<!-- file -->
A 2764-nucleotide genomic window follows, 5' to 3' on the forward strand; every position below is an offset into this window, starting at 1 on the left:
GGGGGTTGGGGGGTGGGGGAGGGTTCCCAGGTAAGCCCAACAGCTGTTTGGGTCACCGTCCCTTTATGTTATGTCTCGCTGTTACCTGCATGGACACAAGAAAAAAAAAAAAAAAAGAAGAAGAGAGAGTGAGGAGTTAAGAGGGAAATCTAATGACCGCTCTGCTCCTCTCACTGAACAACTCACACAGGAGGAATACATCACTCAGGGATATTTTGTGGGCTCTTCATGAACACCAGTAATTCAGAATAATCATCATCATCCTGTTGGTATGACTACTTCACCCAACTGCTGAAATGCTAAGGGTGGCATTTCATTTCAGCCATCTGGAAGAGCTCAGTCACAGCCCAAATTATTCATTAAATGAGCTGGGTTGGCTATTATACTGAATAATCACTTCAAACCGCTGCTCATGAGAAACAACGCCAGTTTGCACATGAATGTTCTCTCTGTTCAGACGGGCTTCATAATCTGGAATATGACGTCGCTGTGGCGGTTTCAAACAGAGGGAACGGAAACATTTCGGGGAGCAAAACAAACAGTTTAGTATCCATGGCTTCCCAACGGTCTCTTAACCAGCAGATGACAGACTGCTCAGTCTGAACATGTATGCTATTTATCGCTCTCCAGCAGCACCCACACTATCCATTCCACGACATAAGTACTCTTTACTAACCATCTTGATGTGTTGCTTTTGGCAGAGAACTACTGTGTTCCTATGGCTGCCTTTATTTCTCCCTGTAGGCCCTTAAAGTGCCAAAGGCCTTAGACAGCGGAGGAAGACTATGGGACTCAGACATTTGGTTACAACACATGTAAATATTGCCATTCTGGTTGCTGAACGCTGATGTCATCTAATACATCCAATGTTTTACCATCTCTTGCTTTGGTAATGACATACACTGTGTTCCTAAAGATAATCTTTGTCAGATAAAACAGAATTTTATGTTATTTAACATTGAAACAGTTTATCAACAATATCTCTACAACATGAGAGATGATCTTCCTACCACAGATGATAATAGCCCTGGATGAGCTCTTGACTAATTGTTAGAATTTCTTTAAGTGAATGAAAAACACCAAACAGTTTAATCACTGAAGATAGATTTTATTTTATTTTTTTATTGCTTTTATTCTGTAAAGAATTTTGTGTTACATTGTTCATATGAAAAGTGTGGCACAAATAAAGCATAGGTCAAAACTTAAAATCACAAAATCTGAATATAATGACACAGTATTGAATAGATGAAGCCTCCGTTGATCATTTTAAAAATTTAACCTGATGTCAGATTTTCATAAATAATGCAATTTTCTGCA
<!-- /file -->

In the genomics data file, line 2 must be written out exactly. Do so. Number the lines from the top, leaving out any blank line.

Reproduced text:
GGGGGTTGGGGGGTGGGGGAGGGTTCCCAGGTAAGCCCAACAGCTGTTTGGGTCACCGTCCCTTTATGTTATGTCTCGCTGTTACCTGCATGGACACAAGAAAAAAAAAAAAAAAAGAAGAAGAGAGAGTGAGGAGTTAAGAGGGAAATCTAATGACCGCTCTGCTCCTCTCACTGAACAACTCACACAGGAGGAATACATCACTCAGGGATATTTTGTGGGCTCTTCATGAACACCAGTAATTCAGAATAATCATCATCATCCTGTTGGTATGACTACTTCACCCAACTGCTGAAATGCTAAGGGTGGCATTTCATTTCAGCCATCTGGAAGAGCTCAGTCACAGCCCAAATTATTCATTAAATGAGCTGGGTTGGCTATTATACTGAATAATCACTTCAAACCGCTGCTCATGAGAAACAACGCCAGTTTGCACATGAATGTTCTCTCTGTTCAGACGGGCTTCATAATCTGGAATATGACGTCGCTGTGGCGGTTTCAAACAGAGGGAACGGAAACATTTCGGGGAGCAAAACAAACAGTTTAGTATCCATGGCTTCCCAACGGTCTCTTAACCAGCAGATGACAGACTGCTCAGTCTGAACATGTATGCTATTTATCGCTCTCCAGCAGCACCCACACTATCCATTCCACGACATAAGTACTCTTTACTAACCATCTTGATGTGTTGCTTTTGGCAGAGAACTACTGTGTTCCTATGGCTGCCTTTATTTCTCCCTGTAGGCCCTTAAAGTGCCAAAGGCCTTAGACAGCGGAGGAAGACTATGGGACTCAGACATTTGGTTACAACACATGTAAATATTGCCATTCTGGTTGCTGAACGCTGATGTCATCTAATACATCCAATGTTTTACCATCTCTTGCTTTGGTAATGACATACACTGTGTTCCTAAAGATAATCTTTGTCAGATAAAACAGAATTTTATGTTATTTAACATTGAAACAGTTTATCAACAATATCTCTACAACATGAGAGATGATCTTCCTACCACAGATGATAATAGCCCTGGATGAGCTCTTGACTAATTGTTAGAATTTCTTTAAGTGAATGAAAAACACCAAACAGTTTAATCACTGAAGATAGATTTTATTTTATTTTTTTATTGCTTTTATTCTGTAAAGAATTTTGTGTTACATTGTTCATATGAAAAGTGTGGCACAAATAAAGCATAGGTCAAAACTTAAAATCACAAAATCTGAATATAATGACACAGTATTGAATAGATGAAGCCTCCGTTGATCATTTTAAAAATTTAACCTGATGTCAGATTTTCATAAATAATGCAATTTTCTGCA